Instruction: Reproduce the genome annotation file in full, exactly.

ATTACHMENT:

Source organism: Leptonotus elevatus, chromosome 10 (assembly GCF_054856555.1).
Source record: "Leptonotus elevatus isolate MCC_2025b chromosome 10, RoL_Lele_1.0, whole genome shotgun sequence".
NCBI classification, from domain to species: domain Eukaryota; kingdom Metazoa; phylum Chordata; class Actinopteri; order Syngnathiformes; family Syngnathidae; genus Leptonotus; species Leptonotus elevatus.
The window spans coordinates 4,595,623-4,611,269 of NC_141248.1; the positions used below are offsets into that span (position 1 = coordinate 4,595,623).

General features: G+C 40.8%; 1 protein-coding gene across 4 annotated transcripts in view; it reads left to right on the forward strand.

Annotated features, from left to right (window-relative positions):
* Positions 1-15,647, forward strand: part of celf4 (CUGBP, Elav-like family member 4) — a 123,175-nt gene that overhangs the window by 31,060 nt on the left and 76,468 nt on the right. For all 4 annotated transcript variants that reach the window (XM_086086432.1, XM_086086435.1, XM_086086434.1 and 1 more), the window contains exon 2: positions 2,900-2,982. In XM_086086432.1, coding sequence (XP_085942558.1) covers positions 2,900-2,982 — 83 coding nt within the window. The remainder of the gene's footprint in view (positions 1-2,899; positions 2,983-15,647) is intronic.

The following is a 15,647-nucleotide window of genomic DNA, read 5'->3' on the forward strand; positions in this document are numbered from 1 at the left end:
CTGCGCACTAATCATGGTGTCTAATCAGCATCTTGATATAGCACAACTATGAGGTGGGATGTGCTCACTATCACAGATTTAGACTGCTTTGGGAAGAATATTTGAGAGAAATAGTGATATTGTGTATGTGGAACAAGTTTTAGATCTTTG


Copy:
Source organism: Leptonotus elevatus, chromosome 10 (assembly GCF_054856555.1).
Source record: "Leptonotus elevatus isolate MCC_2025b chromosome 10, RoL_Lele_1.0, whole genome shotgun sequence".
NCBI classification, from domain to species: domain Eukaryota; kingdom Metazoa; phylum Chordata; class Actinopteri; order Syngnathiformes; family Syngnathidae; genus Leptonotus; species Leptonotus elevatus.
The window spans coordinates 4,595,623-4,611,269 of NC_141248.1; the positions used below are offsets into that span (position 1 = coordinate 4,595,623).

General features: G+C 40.8%; 1 protein-coding gene across 4 annotated transcripts in view; it reads left to right on the forward strand.

Annotated features, from left to right (window-relative positions):
* Positions 1-15,647, forward strand: part of celf4 (CUGBP, Elav-like family member 4) — a 123,175-nt gene that overhangs the window by 31,060 nt on the left and 76,468 nt on the right. For all 4 annotated transcript variants that reach the window (XM_086086432.1, XM_086086435.1, XM_086086434.1 and 1 more), the window contains exon 2: positions 2,900-2,982. In XM_086086432.1, coding sequence (XP_085942558.1) covers positions 2,900-2,982 — 83 coding nt within the window. The remainder of the gene's footprint in view (positions 1-2,899; positions 2,983-15,647) is intronic.

The following is a 15,647-nucleotide window of genomic DNA, read 5'->3' on the forward strand; positions in this document are numbered from 1 at the left end:
CTGCGCACTAATCATGGTGTCTAATCAGCATCTTGATATAGCACAACTATGAGGTGGGATGTGCTCACTATCACAGATTTAGACTGCTTTGGGAAGAATATTTGAGAGAAATAGTGATATTGTGTATGTGGAACAAGTTTTAGATCTTTG